by Victor Davis Hanson
The current presidential campaign is blowing up lots of political myths.
For years, the conventional lament was that the "wrong" Bush had run for president in 2000. George W. Bush was supposedly tongue-tied. He was said to be polarizing. He was derided as too much the twangy, conservative Texas Christian.
If only his younger, softer-spoken brother, then-Florida Gov. Jeb Bush, had run instead!
So the myth went.
Jeb was said to be far more bipartisan and judicious. Jeb, not W., was deemed by many to be the more likable and more competent descendent of their father, former President George H.W. Bush.
The 2015 debates now remind us how false that comparison was. W. may have been more controversial, but he was decisive, unshakeable, charismatic and connected with crowds in a way the bookish, distracted and "low-energy" Jeb has not been so far.
For four months, pundits wrote off the flamboyant Donald Trump for his brash name-calling, political inexperience, bombast, over-the-top narcissism -- and even his wild, dyed, combed-over hair. But the wheeler-dealer Trump only rose in the polls each time pundits wrote his epitaph.
Why? Trump's candidacy was largely created by underestimated popular outrage over the federal government's politically motivated refusal to enforce immigration law. That issue divides elites, who are not so much affected by their own open-borders advocacy, from the middle classes, who certainly are.
Trump saw that angry divide and so far has brilliantly capitalized on it. Illegal immigration sent the Trump candidacy from nowhere to front-runner status -- in much the same way that uncontrolled borders have all but imploded the once-popular German Chancellor Angela Merkel.
After Barack Obama's two successful presidential elections, liberal and supposedly far more inclusive Democrats declared themselves the only party that looks like the new multiracial America. Republicans, in contrast, were written off as mostly old white fogies -- has-beens bitterly clinging to their fading prior privilege.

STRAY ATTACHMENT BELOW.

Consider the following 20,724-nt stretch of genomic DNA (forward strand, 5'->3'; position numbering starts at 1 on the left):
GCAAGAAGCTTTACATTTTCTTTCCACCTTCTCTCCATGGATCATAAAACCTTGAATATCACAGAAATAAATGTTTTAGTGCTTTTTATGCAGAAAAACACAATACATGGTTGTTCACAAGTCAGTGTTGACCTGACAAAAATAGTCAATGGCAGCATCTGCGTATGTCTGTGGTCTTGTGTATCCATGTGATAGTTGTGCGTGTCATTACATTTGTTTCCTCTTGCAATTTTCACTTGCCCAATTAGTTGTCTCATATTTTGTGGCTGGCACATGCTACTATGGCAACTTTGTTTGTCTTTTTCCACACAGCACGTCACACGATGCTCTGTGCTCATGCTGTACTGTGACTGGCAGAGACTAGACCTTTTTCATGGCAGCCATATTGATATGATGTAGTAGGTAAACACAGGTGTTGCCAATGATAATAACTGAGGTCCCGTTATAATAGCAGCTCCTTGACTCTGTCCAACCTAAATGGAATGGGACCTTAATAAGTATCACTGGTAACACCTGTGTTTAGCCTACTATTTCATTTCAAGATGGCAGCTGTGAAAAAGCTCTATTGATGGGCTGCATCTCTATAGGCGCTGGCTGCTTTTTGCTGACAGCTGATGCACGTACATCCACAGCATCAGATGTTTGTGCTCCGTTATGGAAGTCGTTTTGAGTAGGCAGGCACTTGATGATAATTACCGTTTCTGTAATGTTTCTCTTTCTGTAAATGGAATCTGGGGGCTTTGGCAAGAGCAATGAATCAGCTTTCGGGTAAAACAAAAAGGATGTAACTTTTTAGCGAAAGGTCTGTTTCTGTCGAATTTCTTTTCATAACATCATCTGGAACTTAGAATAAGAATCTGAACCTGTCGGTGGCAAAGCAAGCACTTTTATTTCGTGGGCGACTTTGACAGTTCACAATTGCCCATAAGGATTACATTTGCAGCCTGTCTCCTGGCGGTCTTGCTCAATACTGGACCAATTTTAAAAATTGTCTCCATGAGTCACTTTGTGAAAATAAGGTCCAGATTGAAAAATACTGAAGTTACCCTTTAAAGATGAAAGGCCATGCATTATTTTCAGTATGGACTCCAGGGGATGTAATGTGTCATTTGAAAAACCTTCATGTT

The campaign has exploded that myth too. The Republican field is far more diverse, although the candidates see their ethnicity as incidental rather than essential, in bumper-sticker fashion, to their personas. The candidates include the young (44-year-old Ted Cruz, Bobby Jindal and Marco Rubio), the ethnically diverse (Cruz, Jindal Rubio and Ben Carson), and successful outsiders who do not have political backgrounds (Carson, Trump, Carly Fiorina).
In contrast, the Democrat candidates appear far older, are all white, and are all political has-beens. Multimillionaire Hillary Clinton alone boasts of her female status (in a way her Republican counterpart, Fiorina, does not). But Hillary is neither young nor a fresh outsider. She represents half of a tired Clinton dynasty, whose old-boy network of Wall Street/Washington insider, big-money politics goes back well into the last century.
President Obama polls poorly, especially among conservatives. His team often hints that racism is the culprit. But the meteoric candidacy of Carson, an arch-conservative African-American who in some states is outpolling front-runner Trump, illustrates that Obama's divisive left-wing agendas, along with his failed economic and foreign policies, are what finally turned off over half the country -- not his race.
Media bias is usually dismissed as the whine of conservative crybabies. But anyone who saw last week's CNBC debate noticed the embarrassing difference between the interviewers' treatment of Republicans and how CNN had conducted its Democratic debate earlier last month.
Suddenly, an emboldened media gave up all pretense of objectivity in a brash way not seen since 2012, when presidential debate moderator Candy Crawley jumped in to help Obama's floundering defense after Romney had criticized the administration's handling of the Benghazi attack.
Hostile CNBC moderators grilled Republicans with "gotcha" questions along the lines of, "How long have you been beating your wife?" In contrast, CNN moderators in the Democratic debate created a love fest between front-runners Clinton and Bernie Sanders -- and mostly ignored the back-of-the-pack candidates.
Usually an impartial media is not so crude in its liberal bias. But this time, the prejudices were so flagrant that they finally boomeranged on a discredited CNBC, whose moderators limped home from the debate licking their self-inflicted wounds.
Conventional wisdom also stated that governors make far better candidates -- and presidents -- than do senators. Supposedly, they are not Washington insiders, have executive experience and actually ran something.
But so far there is not a single former or sitting governor among the front-runners of either party. In fact, the most successful past or present governors -- Bush, Jindal, Chris Christie, Mike Huckabee, John Kasich, George Pataki, Rick Perry, Scott Walker and Martin O'Malley -- struggle in the polls or have already quit the race.
Perhaps give-and-take governors have to make compromises and sound namby-pamby in the debates and on the stump. Senators and outsiders do and talk as they please, and seem more savvy about the media -- and about raising big money.
The campaign has just started, and already past wisdom is proving to be ignorance -- with more debunking to come.